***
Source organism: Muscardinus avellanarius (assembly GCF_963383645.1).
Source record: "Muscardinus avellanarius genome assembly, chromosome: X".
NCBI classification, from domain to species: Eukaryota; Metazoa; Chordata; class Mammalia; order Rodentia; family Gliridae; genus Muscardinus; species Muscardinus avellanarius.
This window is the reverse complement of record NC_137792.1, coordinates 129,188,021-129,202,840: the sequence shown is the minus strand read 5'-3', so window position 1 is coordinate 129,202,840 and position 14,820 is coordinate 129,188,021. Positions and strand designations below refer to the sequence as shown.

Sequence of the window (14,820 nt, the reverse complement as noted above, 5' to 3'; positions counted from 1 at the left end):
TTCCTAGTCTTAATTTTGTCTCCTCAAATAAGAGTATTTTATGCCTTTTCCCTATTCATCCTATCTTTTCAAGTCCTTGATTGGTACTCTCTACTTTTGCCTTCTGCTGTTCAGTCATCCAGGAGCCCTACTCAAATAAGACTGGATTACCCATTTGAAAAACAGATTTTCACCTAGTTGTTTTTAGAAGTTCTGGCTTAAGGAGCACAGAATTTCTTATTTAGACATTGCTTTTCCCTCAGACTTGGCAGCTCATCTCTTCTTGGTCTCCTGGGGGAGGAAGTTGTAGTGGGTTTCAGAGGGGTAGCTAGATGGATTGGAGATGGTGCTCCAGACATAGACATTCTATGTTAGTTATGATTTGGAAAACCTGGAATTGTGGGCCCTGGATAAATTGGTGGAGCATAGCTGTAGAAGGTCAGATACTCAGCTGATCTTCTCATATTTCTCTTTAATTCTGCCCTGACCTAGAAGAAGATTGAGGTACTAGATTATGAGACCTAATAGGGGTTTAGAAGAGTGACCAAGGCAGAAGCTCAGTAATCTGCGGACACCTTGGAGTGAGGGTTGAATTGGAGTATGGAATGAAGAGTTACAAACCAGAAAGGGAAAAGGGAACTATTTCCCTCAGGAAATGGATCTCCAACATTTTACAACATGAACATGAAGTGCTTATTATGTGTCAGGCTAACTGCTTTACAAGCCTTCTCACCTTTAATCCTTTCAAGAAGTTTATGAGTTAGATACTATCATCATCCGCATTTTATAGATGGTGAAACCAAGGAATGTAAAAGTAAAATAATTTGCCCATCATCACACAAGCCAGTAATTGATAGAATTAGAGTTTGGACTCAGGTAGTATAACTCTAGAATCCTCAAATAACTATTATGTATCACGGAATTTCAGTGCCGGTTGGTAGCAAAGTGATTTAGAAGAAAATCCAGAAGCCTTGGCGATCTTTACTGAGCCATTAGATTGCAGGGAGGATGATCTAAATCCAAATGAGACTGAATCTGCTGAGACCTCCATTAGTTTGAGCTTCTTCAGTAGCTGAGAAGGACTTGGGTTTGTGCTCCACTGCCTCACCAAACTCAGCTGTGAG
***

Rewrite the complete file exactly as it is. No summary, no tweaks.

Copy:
Source organism: Muscardinus avellanarius (assembly GCF_963383645.1).
Source record: "Muscardinus avellanarius genome assembly, chromosome: X".
NCBI classification, from domain to species: Eukaryota; Metazoa; Chordata; class Mammalia; order Rodentia; family Gliridae; genus Muscardinus; species Muscardinus avellanarius.
This window is the reverse complement of record NC_137792.1, coordinates 129,188,021-129,202,840: the sequence shown is the minus strand read 5'-3', so window position 1 is coordinate 129,202,840 and position 14,820 is coordinate 129,188,021. Positions and strand designations below refer to the sequence as shown.

Sequence of the window (14,820 nt, the reverse complement as noted above, 5' to 3'; positions counted from 1 at the left end):
TTCCTAGTCTTAATTTTGTCTCCTCAAATAAGAGTATTTTATGCCTTTTCCCTATTCATCCTATCTTTTCAAGTCCTTGATTGGTACTCTCTACTTTTGCCTTCTGCTGTTCAGTCATCCAGGAGCCCTACTCAAATAAGACTGGATTACCCATTTGAAAAACAGATTTTCACCTAGTTGTTTTTAGAAGTTCTGGCTTAAGGAGCACAGAATTTCTTATTTAGACATTGCTTTTCCCTCAGACTTGGCAGCTCATCTCTTCTTGGTCTCCTGGGGGAGGAAGTTGTAGTGGGTTTCAGAGGGGTAGCTAGATGGATTGGAGATGGTGCTCCAGACATAGACATTCTATGTTAGTTATGATTTGGAAAACCTGGAATTGTGGGCCCTGGATAAATTGGTGGAGCATAGCTGTAGAAGGTCAGATACTCAGCTGATCTTCTCATATTTCTCTTTAATTCTGCCCTGACCTAGAAGAAGATTGAGGTACTAGATTATGAGACCTAATAGGGGTTTAGAAGAGTGACCAAGGCAGAAGCTCAGTAATCTGCGGACACCTTGGAGTGAGGGTTGAATTGGAGTATGGAATGAAGAGTTACAAACCAGAAAGGGAAAAGGGAACTATTTCCCTCAGGAAATGGATCTCCAACATTTTACAACATGAACATGAAGTGCTTATTATGTGTCAGGCTAACTGCTTTACAAGCCTTCTCACCTTTAATCCTTTCAAGAAGTTTATGAGTTAGATACTATCATCATCCGCATTTTATAGATGGTGAAACCAAGGAATGTAAAAGTAAAATAATTTGCCCATCATCACACAAGCCAGTAATTGATAGAATTAGAGTTTGGACTCAGGTAGTATAACTCTAGAATCCTCAAATAACTATTATGTATCACGGAATTTCAGTGCCGGTTGGTAGCAAAGTGATTTAGAAGAAAATCCAGAAGCCTTGGCGATCTTTACTGAGCCATTAGATTGCAGGGAGGATGATCTAAATCCAAATGAGACTGAATCTGCTGAGACCTCCATTAGTTTGAGCTTCTTCAGTAGCTGAGAAGGACTTGGGTTTGTGCTCCACTGCCTCACCAAACTCAGCTGTGAG